I am still behind on the memes I’ve been tagged for, but this one was easy, ie, requiring little of me in terms of reflection or writing ability. (My apologies, but if you’d seen my email inbox this weekend, you’d understand. Elrena, who tagged me for this one, certainly understands, as she sent me half that email as we were copyediting our book!) Anyway, all that work’s starting to ease up, my brain is starting to re-engage, and I’m reading the most fabulous book. I don’t think I’ll be able to part with it anytime soon, so don’t hold your breath that it’ll turn up in a Pay It Forward Book Exchange; I’m only half-way through, and I know this is one I’m going to start re-reading as soon as I finish.
Here are the rules:
“Open the book you’re currently reading to page 161, and post the fifth sentence on the page, then think of 5 bloggers to tag.”
And here is the sentence, a bit of dialogue between two of the novel’s main characters, Prue Winship, a gin distiller, and her younger sister, Tem; the setting is Brooklyn, late 18th century, just after their father’s death:
“The fires have been cold almost three weeks,” she told Tem, before her sister went off for her evening’s drinking, “Will you help?”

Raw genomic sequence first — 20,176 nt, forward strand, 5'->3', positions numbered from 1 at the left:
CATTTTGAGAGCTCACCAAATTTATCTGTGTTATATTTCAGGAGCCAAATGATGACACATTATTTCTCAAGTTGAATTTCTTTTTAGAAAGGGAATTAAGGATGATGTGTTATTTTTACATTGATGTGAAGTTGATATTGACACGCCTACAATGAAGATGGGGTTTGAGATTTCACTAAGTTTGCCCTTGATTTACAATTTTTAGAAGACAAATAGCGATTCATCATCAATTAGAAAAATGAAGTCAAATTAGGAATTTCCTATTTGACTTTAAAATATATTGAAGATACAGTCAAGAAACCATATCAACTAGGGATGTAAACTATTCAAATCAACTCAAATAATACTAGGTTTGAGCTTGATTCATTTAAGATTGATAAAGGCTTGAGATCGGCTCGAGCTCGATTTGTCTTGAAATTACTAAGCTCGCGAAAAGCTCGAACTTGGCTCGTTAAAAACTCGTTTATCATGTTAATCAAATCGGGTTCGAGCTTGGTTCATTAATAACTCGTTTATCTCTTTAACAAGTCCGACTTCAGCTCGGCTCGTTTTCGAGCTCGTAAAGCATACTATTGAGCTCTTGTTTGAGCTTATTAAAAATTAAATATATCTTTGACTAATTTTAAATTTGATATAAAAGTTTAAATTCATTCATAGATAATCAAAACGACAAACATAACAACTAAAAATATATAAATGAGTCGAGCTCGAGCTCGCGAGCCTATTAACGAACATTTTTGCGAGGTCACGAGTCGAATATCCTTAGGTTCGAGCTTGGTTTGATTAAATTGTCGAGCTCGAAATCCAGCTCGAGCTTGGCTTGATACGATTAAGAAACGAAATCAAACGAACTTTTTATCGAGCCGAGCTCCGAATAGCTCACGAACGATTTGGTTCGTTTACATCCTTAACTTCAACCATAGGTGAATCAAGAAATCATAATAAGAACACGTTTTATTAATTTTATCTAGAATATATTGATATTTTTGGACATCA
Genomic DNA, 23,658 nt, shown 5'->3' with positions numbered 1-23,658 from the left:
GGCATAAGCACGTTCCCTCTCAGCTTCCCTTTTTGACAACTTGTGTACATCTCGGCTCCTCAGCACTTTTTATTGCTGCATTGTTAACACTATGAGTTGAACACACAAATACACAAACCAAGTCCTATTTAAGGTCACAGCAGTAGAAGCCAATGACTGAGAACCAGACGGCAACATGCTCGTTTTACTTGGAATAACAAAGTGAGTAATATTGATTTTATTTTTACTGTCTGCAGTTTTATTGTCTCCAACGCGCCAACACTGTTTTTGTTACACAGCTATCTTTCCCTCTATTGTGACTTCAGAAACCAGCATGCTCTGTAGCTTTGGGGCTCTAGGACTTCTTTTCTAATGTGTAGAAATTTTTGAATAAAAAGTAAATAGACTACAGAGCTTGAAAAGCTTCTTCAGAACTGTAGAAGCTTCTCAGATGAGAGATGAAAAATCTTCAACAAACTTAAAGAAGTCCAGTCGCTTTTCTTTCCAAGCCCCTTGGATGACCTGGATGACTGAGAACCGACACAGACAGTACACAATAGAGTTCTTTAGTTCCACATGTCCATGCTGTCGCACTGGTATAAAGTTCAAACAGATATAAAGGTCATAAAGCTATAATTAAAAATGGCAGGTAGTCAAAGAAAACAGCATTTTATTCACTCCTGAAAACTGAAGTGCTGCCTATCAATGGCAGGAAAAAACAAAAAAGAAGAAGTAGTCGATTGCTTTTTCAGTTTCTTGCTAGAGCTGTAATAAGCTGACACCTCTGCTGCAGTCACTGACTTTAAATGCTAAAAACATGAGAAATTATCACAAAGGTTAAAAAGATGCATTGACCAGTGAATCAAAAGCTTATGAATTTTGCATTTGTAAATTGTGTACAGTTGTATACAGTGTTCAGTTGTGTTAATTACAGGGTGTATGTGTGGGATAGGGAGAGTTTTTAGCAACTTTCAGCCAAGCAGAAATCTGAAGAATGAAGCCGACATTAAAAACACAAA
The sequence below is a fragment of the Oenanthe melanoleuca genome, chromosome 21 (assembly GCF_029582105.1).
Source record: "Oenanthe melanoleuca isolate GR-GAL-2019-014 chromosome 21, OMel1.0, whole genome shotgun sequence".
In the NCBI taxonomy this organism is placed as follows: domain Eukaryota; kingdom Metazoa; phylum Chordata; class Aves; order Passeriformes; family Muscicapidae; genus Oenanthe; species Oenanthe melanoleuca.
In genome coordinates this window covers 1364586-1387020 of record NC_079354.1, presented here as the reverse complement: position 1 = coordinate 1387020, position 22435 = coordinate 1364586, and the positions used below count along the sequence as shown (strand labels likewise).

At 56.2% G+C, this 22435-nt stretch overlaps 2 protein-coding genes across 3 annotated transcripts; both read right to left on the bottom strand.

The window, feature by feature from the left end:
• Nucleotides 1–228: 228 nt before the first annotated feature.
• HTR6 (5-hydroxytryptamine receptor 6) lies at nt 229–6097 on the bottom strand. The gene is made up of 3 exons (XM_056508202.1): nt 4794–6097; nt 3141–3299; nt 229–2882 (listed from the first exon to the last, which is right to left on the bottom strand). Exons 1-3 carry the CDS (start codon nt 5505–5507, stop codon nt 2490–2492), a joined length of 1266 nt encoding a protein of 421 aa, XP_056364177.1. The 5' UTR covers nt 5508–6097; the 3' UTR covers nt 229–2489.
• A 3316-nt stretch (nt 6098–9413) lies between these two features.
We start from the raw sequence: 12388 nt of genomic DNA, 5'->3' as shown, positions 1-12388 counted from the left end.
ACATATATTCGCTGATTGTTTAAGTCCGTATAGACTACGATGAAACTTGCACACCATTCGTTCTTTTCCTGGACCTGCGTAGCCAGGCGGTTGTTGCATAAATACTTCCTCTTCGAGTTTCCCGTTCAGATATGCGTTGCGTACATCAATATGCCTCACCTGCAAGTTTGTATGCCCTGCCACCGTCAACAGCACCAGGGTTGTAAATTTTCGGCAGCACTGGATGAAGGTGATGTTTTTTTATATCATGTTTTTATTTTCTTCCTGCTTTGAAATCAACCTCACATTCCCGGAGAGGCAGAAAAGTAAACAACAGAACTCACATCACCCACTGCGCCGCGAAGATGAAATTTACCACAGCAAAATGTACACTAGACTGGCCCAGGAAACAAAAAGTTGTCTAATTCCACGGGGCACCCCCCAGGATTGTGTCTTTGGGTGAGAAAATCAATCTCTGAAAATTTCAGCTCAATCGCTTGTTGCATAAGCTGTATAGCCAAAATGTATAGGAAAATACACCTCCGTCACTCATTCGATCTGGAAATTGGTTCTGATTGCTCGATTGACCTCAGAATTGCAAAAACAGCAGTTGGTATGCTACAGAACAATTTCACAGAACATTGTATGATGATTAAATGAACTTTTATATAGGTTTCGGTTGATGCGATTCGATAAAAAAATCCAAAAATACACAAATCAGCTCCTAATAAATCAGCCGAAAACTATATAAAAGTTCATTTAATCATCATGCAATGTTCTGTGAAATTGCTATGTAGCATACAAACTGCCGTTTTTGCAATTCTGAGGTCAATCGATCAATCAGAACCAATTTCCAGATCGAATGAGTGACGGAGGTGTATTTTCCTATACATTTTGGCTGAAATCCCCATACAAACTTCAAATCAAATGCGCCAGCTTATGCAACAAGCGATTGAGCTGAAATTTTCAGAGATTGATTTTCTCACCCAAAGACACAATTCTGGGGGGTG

But that’s not the kind of sentence, fine as it is, that makes you run off and buy a book, so here’s another. It would probably be useful to know that Prue Winship, gin distiller, is hoping to build a bridge between Brooklyn and Manhattan:
“Prue thought if she could bridge the distance between here and the Other Side; if she could build a monument to expiate her sin and her folly, and to embody the love she had borne her parents, who’d crossed over too soon, before she was ripe to understand them; if she might take this wealth of money and skill her father had bequeathed her, and do something with it, for the public good and perhaps to the general wonderment–if all, if any, of these circumstances might come to pass, Will Severn could keep to himself, and Ben could remain in the wilderness, and she could never move a hair’s breadth closer to knowing where the dead resided, yet she would be happy the rest of her days.”
That’s a good sentence.
And now I tag Feed Your Loves, Midlife Mama, Marmee’s Musings, Fertile Ground, and LoveBug and RolleyPolley.